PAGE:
by Ryon Smith, LCSW
One of the many things I enjoy about working here at Aspiro Adventure Therapy is the emphasis placed on professional and personal development. This development includes many things such as consulting the team on complex cases, calling a colleague after hours to enlist support, joining our Friday yoga class, and more. One avenue of development that I appreciate most is our Book of the Month tradition. Titles in the past have included:
- “Braving the Wilderness” by Brene Brown,
- “Brainstorm” by Daniel Siegel,
- “Why We Sleep” by Matthew Walker,
- and a personal favorite, “Grit” by Angela Duckworth.
These monthly titles have given me an opportunity to contemplate work and life through many different lenses.
I’d like to share some thoughts and ideas I found noteworthy from a recent read, “Option B- Facing Adversity, Building Resilience, and Finding Joy,” by Sheryl Sandberg and Adam Grant. To provide some context, author and Chief Operating Officer of Facebook, Sheryl Sandberg, tragically lost her husband in a freak accident while the two were on vacation. As the title suggests, she recalls her pain, shares her growth, and contemplates what it has meant for her to move forward as a business leader and mother.
As it is with physical health and body strength, activity and exercise build muscle, while lack thereof results in atrophy. While I am not a physician of internal medicine, I confidently know this about our bodies, and as stated by my doctor during a recent check-up about my joints and muscles, “You use them, or you lose them.” Let’s call this the Activity vs. Atrophy example.
Resilience must also be built up and exercised regularly, just like our muscles. (Activity vs Atrophy). Resilience is difficult to measure, see, or touch and is a current area of research buzzing with interest. The research review on resilience from “Option B” covered everything from grit to post-traumatic growth, at-risk youth, as well as youth not at risk, and the conclusion the authors arrived at is “—resilience is not a fixed personality trait. It’s a lifelong project.” While the implications to this statement are countless, in this review I want to call attention to how we raise our children and manage our caseloads.
As both parents and professionals, we work to help build resilience in others. In order to do so, it is important that we don’t teach our clients or our children to remove the obstacles they encounter (or be the ones to remove them), but instead teach them to overcome, to experience difficulty, to find meaning, to learn and to grow. The authors describe that we can support the growth of resilience through helping the people in our lives realize the following four principles:
- They have some control over their lives
- They can learn from failure
- They matter as human beings
- They have real strengths to rely on and share
The book emphasized how resilience can be introspective in thought but is also vastly influenced by external factors. We each are responsible for building resilience in those around us every day. Let’s consider our bids to support a loved one in times of difficulty with a statement from the book, “In prosperity, our friends know us, in adversity, we know our friends.” We need to show up, not just say we will show up if needed. Sandberg, the author of the book, discussed differences in how people showed support soon after the death of her husband. When asked if she needed anything from someone, it was easier to say no, and awkward to ask for help. She recalled a sense of relief when someone just took initiative. As Sandberg described in the book, don’t ask someone if they would like you to bring them lunch, let them know you are doing so and ask them what they like or don’t like on their burger.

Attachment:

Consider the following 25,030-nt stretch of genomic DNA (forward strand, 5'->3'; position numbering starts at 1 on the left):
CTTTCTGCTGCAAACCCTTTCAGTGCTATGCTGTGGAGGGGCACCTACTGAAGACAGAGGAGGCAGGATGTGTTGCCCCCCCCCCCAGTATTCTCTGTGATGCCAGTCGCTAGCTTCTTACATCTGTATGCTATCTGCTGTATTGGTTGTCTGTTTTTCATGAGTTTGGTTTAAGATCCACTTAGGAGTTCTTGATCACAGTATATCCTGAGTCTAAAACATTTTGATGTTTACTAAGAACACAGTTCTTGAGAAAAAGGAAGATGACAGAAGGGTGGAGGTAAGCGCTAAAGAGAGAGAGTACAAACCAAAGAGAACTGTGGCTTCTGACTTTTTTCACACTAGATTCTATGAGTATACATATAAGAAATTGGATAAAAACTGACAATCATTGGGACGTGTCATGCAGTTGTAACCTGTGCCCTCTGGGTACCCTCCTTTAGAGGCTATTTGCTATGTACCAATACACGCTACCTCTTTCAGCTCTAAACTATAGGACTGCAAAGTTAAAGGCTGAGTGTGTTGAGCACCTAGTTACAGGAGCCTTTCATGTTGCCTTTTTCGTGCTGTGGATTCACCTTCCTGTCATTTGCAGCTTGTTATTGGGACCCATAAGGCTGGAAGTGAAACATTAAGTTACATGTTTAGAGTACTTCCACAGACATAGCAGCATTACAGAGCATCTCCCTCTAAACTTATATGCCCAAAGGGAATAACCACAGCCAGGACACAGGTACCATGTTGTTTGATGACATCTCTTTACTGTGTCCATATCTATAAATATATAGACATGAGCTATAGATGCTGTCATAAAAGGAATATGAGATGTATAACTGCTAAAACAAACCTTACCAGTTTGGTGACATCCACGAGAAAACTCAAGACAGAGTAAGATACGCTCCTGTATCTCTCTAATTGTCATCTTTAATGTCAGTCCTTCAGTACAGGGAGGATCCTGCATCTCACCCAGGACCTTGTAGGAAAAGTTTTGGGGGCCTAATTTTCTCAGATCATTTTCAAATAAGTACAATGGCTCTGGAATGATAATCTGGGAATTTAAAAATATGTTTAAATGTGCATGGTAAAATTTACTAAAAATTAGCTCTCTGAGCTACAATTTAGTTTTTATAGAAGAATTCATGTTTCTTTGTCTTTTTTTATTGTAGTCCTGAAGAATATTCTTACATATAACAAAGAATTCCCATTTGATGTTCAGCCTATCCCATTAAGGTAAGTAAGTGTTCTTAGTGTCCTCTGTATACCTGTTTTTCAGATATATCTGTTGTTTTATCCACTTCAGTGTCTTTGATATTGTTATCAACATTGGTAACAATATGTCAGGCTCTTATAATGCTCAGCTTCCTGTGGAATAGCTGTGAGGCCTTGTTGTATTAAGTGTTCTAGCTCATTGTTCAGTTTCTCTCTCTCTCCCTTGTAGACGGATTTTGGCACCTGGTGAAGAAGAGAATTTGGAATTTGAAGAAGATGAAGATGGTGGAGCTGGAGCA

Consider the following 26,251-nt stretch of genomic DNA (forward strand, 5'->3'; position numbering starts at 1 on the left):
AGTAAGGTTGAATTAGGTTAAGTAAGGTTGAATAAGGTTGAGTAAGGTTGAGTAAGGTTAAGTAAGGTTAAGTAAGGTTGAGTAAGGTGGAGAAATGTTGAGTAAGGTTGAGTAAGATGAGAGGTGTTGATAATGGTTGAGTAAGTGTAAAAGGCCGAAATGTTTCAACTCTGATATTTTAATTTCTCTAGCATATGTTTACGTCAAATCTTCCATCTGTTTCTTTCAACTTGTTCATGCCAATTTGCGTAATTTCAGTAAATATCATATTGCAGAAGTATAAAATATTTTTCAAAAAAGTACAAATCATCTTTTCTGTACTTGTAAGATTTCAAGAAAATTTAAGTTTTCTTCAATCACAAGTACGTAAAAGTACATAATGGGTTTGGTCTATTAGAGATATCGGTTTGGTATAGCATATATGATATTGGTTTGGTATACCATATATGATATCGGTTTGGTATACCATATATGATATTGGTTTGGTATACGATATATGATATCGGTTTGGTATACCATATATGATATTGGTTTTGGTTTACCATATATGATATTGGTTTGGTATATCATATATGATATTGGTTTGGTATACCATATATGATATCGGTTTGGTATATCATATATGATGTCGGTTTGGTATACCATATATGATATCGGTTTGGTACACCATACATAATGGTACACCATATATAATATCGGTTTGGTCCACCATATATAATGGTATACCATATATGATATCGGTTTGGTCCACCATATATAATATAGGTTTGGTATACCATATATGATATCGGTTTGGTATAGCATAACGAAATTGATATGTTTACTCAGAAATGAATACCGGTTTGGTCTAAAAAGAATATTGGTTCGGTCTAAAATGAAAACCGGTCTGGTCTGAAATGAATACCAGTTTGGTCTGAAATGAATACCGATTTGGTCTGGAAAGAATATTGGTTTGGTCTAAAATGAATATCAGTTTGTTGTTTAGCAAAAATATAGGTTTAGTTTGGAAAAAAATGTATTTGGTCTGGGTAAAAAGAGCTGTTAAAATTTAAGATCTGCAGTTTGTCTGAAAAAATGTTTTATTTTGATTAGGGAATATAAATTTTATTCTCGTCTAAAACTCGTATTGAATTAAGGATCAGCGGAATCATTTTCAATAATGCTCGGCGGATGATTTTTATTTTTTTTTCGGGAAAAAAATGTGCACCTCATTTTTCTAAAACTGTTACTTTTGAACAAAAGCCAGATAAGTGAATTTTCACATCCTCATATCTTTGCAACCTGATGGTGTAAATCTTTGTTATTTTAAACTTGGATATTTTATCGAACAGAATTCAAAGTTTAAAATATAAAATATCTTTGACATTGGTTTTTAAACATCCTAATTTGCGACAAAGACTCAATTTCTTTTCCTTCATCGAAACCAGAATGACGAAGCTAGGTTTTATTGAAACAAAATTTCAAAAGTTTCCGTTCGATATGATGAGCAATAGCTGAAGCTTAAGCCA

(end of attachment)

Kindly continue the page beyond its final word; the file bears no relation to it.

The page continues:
The book focused on supporting others in building resilience as well as building it ourselves. To do so, we need to practice self-care and allow ourselves moments when we can feel joy. As we take care of ourselves we are indirectly taking care of our clients and children. Self care also allows us to “take back joy” and give ourselves permission to enjoy small things. We are encouraged to create frequent positive experiences – big or small. Another tip in the book is to write down moments of joy every day. Doing things like this increases our ability to find joy during times of adversity, and the ability to do this is true resilience! As quoted in the book by a blogger, “Happiness is the joy you find on hundreds of forgettable Wednesdays.”
In conclusion, resilience must be practiced. It’s Activity vs. Atrophy. Lifestyle over time is a predictor of physical health, and the same can be said for resilience and mental health. Like working out, going for a walk, or hiking, strength is built from routine maintenance. Your resilience comes from internal and external factors, and both types of these factors are dependent on each other. Grow your resilience muscles. Make sure people in your life are seen and acknowledged by you. Take 2 seconds or 10 to seek understanding, to ask relevant questions and to do things for others, big or small. Show up. Live authentically. Love vigorously.